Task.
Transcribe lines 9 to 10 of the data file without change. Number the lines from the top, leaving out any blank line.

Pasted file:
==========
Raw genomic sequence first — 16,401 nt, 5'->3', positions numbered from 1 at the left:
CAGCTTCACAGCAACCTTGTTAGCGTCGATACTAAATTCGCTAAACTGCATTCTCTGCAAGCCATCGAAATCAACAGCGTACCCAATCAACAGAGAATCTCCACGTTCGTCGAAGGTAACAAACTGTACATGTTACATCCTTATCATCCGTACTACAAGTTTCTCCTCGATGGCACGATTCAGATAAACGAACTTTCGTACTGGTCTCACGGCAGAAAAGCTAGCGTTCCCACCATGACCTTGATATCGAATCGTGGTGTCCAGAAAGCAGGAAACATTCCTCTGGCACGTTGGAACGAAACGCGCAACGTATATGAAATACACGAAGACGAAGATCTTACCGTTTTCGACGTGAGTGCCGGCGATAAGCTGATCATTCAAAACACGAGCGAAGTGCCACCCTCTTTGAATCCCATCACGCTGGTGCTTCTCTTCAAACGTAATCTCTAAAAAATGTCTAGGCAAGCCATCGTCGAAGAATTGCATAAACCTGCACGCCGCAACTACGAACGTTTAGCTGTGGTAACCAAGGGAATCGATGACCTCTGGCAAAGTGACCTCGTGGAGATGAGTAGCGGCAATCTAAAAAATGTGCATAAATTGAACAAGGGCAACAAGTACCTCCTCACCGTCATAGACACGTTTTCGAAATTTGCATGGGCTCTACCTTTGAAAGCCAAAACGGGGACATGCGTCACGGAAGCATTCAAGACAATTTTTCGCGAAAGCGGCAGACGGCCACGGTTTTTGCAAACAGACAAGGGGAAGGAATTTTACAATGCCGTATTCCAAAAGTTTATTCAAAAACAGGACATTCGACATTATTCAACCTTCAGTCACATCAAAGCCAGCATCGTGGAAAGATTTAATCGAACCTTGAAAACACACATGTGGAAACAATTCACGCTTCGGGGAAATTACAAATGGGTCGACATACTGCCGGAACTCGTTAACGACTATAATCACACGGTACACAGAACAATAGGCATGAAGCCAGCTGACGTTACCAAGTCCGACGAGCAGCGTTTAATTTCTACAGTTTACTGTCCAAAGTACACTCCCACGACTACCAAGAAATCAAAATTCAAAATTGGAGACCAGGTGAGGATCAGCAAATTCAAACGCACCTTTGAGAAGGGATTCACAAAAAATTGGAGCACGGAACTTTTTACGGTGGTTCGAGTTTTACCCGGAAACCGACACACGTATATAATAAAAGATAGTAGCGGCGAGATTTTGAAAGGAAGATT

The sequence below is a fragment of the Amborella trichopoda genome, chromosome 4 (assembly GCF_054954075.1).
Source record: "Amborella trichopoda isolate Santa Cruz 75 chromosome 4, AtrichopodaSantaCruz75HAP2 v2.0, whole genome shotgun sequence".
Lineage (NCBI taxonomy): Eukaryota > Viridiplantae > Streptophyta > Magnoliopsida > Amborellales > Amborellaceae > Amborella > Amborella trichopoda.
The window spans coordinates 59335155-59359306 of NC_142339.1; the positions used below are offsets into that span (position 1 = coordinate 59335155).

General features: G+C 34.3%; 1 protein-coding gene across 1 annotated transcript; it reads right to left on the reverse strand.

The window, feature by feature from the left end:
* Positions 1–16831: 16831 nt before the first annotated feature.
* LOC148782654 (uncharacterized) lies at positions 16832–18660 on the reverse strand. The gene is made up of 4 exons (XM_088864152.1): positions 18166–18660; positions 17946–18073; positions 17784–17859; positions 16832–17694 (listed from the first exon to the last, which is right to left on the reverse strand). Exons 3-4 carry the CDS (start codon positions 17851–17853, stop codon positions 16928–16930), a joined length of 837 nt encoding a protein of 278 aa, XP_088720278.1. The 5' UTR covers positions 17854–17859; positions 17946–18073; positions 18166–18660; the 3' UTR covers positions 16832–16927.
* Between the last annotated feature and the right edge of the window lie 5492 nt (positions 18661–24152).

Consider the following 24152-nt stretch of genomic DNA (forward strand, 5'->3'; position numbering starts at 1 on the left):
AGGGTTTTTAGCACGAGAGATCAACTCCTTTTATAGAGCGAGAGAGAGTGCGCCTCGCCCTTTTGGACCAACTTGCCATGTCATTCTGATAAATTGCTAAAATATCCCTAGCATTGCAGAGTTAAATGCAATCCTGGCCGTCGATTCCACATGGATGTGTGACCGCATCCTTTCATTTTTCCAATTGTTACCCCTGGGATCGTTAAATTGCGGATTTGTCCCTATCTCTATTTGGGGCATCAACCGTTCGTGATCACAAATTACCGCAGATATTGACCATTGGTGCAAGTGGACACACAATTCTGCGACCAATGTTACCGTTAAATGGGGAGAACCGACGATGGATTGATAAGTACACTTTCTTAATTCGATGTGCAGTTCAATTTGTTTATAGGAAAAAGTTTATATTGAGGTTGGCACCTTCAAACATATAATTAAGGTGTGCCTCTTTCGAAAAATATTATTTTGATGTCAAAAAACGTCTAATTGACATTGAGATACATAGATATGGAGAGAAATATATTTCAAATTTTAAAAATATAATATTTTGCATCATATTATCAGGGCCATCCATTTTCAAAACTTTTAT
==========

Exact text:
* Positions 1–16831: 16831 nt before the first annotated feature.
* LOC148782654 (uncharacterized) lies at positions 16832–18660 on the reverse strand. The gene is made up of 4 exons (XM_088864152.1): positions 18166–18660; positions 17946–18073; positions 17784–17859; positions 16832–17694 (listed from the first exon to the last, which is right to left on the reverse strand). Exons 3-4 carry the CDS (start codon positions 17851–17853, stop codon positions 16928–16930), a joined length of 837 nt encoding a protein of 278 aa, XP_088720278.1. The 5' UTR covers positions 17854–17859; positions 17946–18073; positions 18166–18660; the 3' UTR covers positions 16832–16927.